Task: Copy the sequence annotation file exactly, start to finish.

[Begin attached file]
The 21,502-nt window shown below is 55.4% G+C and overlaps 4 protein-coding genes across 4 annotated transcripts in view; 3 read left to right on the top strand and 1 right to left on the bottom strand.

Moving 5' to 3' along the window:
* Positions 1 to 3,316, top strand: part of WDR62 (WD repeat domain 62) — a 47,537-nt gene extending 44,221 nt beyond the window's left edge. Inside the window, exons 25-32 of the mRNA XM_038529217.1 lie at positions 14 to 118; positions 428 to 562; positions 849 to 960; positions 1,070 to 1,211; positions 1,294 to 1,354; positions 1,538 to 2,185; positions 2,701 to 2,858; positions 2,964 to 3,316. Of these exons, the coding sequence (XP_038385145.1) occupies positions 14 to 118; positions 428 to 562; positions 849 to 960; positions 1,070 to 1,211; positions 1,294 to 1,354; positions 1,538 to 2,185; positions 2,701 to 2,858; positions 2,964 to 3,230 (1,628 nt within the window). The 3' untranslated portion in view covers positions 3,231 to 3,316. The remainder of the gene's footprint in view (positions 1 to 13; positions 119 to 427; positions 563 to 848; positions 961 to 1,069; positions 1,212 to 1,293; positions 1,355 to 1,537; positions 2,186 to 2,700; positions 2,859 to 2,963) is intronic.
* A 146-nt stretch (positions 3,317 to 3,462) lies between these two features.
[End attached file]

The 21,502-nt window shown below is 55.4% G+C and overlaps 4 protein-coding genes across 4 annotated transcripts in view; 3 read left to right on the top strand and 1 right to left on the bottom strand.

Moving 5' to 3' along the window:
* Positions 1 to 3,316, top strand: part of WDR62 (WD repeat domain 62) — a 47,537-nt gene extending 44,221 nt beyond the window's left edge. Inside the window, exons 25-32 of the mRNA XM_038529217.1 lie at positions 14 to 118; positions 428 to 562; positions 849 to 960; positions 1,070 to 1,211; positions 1,294 to 1,354; positions 1,538 to 2,185; positions 2,701 to 2,858; positions 2,964 to 3,316. Of these exons, the coding sequence (XP_038385145.1) occupies positions 14 to 118; positions 428 to 562; positions 849 to 960; positions 1,070 to 1,211; positions 1,294 to 1,354; positions 1,538 to 2,185; positions 2,701 to 2,858; positions 2,964 to 3,230 (1,628 nt within the window). The 3' untranslated portion in view covers positions 3,231 to 3,316. The remainder of the gene's footprint in view (positions 1 to 13; positions 119 to 427; positions 563 to 848; positions 961 to 1,069; positions 1,212 to 1,293; positions 1,355 to 1,537; positions 2,186 to 2,700; positions 2,859 to 2,963) is intronic.
* A 146-nt stretch (positions 3,317 to 3,462) lies between these two features.